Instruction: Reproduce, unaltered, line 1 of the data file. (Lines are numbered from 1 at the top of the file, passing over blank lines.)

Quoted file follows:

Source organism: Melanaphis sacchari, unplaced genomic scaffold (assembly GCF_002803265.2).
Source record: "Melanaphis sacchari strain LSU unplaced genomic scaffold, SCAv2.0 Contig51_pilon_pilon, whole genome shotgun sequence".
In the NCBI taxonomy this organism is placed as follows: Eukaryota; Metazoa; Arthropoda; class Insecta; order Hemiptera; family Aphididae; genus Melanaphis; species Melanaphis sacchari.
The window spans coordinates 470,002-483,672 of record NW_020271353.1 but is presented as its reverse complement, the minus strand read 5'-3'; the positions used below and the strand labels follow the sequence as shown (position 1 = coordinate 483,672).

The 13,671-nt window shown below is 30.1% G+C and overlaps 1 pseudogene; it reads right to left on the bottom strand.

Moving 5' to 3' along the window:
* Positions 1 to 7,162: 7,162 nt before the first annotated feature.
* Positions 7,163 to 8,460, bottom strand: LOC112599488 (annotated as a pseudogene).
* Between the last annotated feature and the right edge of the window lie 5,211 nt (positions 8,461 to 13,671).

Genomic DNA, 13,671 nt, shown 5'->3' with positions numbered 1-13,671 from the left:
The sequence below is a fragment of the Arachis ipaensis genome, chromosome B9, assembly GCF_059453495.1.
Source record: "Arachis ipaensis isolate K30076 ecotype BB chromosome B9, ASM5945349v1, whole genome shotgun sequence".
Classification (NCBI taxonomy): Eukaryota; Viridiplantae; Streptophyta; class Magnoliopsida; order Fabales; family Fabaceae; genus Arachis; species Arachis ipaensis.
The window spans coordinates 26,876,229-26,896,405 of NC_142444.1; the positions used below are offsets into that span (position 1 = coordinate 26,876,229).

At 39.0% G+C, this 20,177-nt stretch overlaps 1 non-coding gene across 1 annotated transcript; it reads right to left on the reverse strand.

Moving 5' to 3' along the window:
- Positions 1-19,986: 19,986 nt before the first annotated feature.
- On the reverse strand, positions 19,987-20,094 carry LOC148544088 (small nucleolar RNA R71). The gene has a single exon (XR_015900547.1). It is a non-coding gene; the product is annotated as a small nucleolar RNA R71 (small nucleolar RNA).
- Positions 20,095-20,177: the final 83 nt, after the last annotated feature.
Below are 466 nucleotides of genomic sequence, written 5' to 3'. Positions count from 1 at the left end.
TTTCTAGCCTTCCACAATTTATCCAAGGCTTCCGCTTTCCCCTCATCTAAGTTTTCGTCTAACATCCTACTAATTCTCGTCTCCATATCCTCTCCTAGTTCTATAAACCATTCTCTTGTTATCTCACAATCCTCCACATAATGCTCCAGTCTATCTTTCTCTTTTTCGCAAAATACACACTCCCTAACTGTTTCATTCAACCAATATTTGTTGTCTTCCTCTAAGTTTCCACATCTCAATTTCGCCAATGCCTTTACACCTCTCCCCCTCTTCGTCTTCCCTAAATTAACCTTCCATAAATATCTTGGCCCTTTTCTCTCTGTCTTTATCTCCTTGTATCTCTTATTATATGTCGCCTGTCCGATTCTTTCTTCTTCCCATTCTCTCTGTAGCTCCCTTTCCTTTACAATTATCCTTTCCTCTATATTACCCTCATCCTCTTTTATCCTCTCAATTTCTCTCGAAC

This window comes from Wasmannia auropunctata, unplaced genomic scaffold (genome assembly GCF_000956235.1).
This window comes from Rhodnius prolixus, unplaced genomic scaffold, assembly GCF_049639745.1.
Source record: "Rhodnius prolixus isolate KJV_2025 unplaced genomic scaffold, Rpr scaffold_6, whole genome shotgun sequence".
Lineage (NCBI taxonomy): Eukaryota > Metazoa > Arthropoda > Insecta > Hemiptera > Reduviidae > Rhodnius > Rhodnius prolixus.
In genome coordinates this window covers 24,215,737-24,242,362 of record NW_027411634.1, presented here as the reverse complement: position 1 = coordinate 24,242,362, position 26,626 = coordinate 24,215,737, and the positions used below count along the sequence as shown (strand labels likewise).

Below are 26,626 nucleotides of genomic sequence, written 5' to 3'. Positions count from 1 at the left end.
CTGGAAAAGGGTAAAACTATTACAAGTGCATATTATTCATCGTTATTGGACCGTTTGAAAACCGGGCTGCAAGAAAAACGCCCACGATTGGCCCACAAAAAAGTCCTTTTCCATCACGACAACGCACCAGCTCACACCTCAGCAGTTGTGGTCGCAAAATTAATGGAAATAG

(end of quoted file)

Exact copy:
Source organism: Melanaphis sacchari, unplaced genomic scaffold (assembly GCF_002803265.2).